These forty days of Elijah were unlike any other forty days of his life.
For example, he didn’t eat during that time. This was something he’d never done before. After his second angelic meal, Elijah didn’t dine again for forty days. If he intended to starve to death, forty days should have been plenty of time, but God would not allow it. What do you suppose was the physical condition of this man by the end of six weeks? Was he agonizingly hungry – starving, or did the Lord remove any desire for food during that time? Did he grow progressively weak, or did God miraculously sustain his strength? I can see how either condition might have been used of the Lord to teach the man some lessons. But if I was forced to guess, I’d say that God was slowly wearing Elijah down to nothing. He may have been denying it, but Elijah was filled with pride, and this needed to be exorcized.
Here is something interesting for you to consider. Elijah found a cave somewhere in Horeb. Again, I have been told that the Hebrew calls it “the cave” by using a definite article. What is the likelihood that this is the same clift of the rock, where Moses hid while God passed by? The word “clift” could be translated “fissure.” How deep was this fissure where Elijah found himself? It is not important that it be the same place, but it is an idea to consider.
“What doest thou here, Elijah” can hardly be read without hearing a tone of rebuke. But no matter what the tone, when it is God asking a question, you can be sure He is listening. He asked the question, and in the process He opened the flood gates and a river poured out of the man. Sadly, Elijah’s forty days of solitude hadn’t improved his outlook one bit. For example it didn’t make him any more honest. Honesty would have answered, “I am afraid of Jezebel.” But instead, he spoke about himself – somewhat inappropriately. He claimed credit for his great zeal for the Lord’s name. He seemed to insinuate that he had been more interested in God’s glory than the Lord Himself. He had forgotten the national acknowledgment of God there on Mt. Carmel. He had forgotten the rain which ended the long drought. He forgot about Jezebel’s need to replace over 400 of her false prophets. And he had forgotten that Obadiah had protected a hundred of God’s own prophets. The Lord doesn’t actually say it, but He could have thundered, “Who are you to talk this way to me? Elijah, you are not my only servant.” But after all, the Lord did ask the question, so He replied with just a bit of grace.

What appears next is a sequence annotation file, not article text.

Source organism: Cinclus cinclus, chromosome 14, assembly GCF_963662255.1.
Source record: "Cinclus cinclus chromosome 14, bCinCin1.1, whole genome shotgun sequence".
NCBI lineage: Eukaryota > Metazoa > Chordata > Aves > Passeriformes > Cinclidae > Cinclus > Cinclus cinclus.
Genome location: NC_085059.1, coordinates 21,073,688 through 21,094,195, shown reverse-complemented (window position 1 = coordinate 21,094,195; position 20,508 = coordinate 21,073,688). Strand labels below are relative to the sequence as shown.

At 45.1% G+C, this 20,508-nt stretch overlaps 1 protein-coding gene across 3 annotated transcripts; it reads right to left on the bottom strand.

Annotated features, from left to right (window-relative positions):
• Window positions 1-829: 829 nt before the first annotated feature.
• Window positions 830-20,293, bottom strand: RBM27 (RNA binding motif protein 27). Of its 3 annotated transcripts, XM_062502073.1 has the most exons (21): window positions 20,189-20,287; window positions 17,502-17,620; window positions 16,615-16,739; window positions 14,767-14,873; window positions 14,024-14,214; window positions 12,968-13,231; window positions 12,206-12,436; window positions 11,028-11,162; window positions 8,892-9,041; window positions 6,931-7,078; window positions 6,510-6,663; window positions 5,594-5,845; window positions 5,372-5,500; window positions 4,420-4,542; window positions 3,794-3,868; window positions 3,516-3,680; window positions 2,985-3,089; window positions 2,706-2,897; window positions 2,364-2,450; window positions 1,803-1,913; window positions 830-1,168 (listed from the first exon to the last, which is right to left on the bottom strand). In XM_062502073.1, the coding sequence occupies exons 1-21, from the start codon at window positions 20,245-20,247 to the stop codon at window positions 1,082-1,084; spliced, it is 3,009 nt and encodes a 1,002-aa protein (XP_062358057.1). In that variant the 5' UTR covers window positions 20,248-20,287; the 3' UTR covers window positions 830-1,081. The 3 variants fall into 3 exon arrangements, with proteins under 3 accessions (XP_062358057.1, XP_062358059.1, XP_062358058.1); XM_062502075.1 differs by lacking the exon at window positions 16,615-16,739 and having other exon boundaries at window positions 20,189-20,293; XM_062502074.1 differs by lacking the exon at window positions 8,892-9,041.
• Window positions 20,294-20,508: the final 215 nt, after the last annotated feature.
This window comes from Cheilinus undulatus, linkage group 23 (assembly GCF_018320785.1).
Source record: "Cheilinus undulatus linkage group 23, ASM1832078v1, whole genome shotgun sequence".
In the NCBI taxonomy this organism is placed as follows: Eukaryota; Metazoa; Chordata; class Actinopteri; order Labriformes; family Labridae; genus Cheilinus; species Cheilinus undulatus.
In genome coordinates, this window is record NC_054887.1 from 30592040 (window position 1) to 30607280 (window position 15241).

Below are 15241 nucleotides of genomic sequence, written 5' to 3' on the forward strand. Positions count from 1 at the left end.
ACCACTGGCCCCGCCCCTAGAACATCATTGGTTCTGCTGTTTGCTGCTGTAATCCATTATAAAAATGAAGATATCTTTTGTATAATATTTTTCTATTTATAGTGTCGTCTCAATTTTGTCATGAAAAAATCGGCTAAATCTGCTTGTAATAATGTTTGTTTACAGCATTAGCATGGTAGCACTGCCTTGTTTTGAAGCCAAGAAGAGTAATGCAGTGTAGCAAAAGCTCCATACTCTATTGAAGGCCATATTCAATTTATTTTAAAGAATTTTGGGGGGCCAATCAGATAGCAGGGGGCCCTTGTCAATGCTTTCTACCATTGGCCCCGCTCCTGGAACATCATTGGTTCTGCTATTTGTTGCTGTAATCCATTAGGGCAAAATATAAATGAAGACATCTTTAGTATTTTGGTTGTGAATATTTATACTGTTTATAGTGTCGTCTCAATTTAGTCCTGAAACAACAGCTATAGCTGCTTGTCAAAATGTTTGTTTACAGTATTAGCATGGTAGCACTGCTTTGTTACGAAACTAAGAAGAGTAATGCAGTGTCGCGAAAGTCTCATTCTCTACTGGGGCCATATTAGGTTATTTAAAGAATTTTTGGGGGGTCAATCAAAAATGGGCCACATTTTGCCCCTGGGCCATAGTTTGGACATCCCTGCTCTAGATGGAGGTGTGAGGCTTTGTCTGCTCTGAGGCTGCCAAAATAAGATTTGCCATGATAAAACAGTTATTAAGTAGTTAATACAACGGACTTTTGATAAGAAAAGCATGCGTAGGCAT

The Lord then gave His prophet a terrifying revelation. “And he said, Go forth, and stand upon the mount before the LORD. And, behold, the LORD passed by.” Isn’t this what the Lord did to Moses – or perhaps we should say – FOR Moses? “The Lord passed by.” “And a great and strong wind rent the mountains, and brake in pieces the rocks before the LORD; but the LORD was not in the wind: and after the wind an earthquake; but the LORD was not in the earthquake: “And after the earthquake a fire; but the LORD was not in the fire: and after the fire a still small voice.” It is a fearful thing to provoke the Lord, even for the man of God.